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Learning moment - Why do planes have white tails?

In Indio this past week I’d walk and see streams of white following the planes, actually so many of them that it made the photos absolutely stunning. What are these white streams? I’ve thought about it so many times and when Sarah and I were sitting at the pool we both were curious. So, in this world of technology, I Googled it and here is what I found….



Contrails, short for “Condensation Trails” or also known as vapor trails are line-shaped clouds produced by aircrafts. Jets leave white trails for the same reason we can sometimes see our breath. The hot, humid exhaust from jet engines mixes with the atmosphere and the water vapor contained in the jet exhaust condenses and freezes in the right ambient temperature. This mixing process forms a cloud very similar to the one our hot breath makes on a cold day.


Engine exhaust is primarily made up of water and carbon dioxide, the combustion products of hydrocarbon fuel as well as many other chemical by-products. At high altitudes the water vapor that emerges condenses into tiny water droplets which freeze if the temperature is low enough. These millions of tiny water droplets and/or ice crystals form the contrails. These contrails usually form at above 8,000 meters (26,000 feet), where the air temperature is -36.5°C (-34°F). They could also form closer to the ground if the air is cold and moist. Really a simple process….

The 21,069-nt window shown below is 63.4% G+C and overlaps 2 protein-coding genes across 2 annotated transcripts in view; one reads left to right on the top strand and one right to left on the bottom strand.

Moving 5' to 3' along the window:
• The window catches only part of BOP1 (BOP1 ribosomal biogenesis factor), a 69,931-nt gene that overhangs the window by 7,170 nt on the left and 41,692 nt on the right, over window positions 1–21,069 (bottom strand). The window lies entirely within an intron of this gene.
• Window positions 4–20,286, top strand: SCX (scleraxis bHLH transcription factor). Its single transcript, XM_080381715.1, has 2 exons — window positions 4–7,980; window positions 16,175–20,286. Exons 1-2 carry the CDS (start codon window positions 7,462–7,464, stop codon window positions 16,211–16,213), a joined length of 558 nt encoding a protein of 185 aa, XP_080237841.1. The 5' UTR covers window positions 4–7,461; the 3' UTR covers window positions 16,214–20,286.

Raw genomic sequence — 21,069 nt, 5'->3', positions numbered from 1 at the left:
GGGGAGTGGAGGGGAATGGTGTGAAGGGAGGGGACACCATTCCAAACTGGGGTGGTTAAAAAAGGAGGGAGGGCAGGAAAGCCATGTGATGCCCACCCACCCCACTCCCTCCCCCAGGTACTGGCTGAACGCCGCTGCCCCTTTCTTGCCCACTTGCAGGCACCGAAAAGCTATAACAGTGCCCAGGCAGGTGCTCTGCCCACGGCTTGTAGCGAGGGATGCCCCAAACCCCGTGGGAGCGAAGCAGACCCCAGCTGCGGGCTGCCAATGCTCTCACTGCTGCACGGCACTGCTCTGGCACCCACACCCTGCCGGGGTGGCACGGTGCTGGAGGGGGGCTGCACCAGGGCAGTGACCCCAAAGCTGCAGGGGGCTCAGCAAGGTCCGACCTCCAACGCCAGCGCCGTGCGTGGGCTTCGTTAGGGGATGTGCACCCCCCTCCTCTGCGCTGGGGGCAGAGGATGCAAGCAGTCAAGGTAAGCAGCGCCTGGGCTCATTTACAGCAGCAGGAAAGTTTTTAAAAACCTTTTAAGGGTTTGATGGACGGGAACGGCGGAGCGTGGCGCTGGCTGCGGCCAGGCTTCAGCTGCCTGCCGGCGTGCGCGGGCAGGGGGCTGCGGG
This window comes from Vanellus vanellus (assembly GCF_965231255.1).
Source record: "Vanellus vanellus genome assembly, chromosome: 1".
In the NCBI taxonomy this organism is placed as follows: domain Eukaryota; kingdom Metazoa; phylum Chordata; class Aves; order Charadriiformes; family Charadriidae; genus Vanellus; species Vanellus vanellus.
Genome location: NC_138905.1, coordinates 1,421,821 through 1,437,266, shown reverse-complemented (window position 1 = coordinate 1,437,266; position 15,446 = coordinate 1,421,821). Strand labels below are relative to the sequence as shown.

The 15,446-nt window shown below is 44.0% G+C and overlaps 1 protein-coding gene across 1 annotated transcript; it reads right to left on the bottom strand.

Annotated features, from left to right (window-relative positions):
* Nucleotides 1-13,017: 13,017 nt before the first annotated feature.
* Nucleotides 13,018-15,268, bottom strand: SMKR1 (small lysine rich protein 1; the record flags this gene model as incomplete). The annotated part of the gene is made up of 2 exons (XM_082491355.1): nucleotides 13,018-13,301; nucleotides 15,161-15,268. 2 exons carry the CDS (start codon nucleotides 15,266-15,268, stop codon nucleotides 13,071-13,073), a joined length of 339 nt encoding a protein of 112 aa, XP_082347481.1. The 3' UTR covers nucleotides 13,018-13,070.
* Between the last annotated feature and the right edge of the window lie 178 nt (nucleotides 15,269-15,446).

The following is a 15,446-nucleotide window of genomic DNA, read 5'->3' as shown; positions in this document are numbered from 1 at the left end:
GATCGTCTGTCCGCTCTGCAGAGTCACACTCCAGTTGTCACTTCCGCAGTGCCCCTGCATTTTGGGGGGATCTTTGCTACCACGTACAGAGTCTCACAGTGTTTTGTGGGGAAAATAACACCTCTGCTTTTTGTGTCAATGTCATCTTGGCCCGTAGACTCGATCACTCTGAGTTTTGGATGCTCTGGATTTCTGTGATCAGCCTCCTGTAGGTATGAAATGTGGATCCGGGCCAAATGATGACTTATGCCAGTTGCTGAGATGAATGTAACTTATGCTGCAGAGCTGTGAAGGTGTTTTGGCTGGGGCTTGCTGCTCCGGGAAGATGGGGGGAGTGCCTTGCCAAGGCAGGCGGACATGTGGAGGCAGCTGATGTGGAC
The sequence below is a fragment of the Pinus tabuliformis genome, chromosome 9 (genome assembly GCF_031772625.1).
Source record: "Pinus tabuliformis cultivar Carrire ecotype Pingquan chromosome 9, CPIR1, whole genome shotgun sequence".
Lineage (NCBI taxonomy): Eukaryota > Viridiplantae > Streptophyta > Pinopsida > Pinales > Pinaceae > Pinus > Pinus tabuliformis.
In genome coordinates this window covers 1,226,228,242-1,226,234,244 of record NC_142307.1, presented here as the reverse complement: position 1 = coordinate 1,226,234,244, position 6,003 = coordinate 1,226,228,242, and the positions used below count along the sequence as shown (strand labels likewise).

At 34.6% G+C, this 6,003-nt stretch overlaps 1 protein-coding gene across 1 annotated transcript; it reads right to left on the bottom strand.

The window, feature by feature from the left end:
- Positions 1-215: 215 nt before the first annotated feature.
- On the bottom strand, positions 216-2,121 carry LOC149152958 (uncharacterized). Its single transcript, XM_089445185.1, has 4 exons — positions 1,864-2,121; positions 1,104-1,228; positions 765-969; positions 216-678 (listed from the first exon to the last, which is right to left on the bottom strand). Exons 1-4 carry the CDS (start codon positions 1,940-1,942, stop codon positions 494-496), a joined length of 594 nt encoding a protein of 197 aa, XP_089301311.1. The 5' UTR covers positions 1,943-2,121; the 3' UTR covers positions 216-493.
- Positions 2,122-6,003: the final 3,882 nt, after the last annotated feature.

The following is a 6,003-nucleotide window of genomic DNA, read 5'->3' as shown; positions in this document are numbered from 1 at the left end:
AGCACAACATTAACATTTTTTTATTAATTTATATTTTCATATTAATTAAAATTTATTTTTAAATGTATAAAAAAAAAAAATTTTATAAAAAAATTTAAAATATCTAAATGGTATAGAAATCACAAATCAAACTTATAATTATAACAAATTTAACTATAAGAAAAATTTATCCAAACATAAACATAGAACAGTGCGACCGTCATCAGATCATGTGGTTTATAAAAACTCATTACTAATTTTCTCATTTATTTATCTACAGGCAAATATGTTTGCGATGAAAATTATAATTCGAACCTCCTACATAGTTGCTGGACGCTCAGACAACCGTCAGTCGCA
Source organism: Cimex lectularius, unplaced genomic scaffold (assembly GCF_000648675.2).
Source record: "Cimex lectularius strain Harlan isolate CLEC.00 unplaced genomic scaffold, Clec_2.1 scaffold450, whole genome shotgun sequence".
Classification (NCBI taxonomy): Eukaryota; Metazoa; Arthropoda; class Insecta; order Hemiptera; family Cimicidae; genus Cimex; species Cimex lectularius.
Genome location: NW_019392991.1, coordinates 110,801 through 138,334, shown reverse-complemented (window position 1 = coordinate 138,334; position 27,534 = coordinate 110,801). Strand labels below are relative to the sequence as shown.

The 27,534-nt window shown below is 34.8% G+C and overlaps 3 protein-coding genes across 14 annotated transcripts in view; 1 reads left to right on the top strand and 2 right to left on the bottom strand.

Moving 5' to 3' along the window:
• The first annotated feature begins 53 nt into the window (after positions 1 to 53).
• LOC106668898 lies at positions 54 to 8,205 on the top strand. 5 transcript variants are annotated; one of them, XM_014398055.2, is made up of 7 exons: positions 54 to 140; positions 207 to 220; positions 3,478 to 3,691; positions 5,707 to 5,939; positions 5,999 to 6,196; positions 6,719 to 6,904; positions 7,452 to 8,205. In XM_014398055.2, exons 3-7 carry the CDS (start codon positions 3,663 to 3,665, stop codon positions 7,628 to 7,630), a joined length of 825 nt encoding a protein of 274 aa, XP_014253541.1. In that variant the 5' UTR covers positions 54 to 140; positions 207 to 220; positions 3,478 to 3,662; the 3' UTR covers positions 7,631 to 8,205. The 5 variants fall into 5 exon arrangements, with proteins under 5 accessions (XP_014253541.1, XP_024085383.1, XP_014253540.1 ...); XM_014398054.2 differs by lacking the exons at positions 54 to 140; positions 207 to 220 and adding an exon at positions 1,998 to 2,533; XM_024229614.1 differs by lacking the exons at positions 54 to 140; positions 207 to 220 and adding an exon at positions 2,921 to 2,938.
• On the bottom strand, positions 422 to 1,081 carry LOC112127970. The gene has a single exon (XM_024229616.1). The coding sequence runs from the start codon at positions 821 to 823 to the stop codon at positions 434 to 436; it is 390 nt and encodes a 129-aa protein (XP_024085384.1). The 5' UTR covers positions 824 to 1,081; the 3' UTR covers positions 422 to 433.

Another effect jet engines have in our skies are distrails, short for dissipation trail. This is when an aircraft passes through a cloud and it disperses the cloud in its path. This happens because the plane’s warm engine exhaust and enhanced vertical mixing in the aircraft’s wake causes existing cloud droplets to evaporate. If a cloud is significantly thin, such processes can yield a cloud-free corridor but if it is a solid cloud, we can see the path cut into the cloud.



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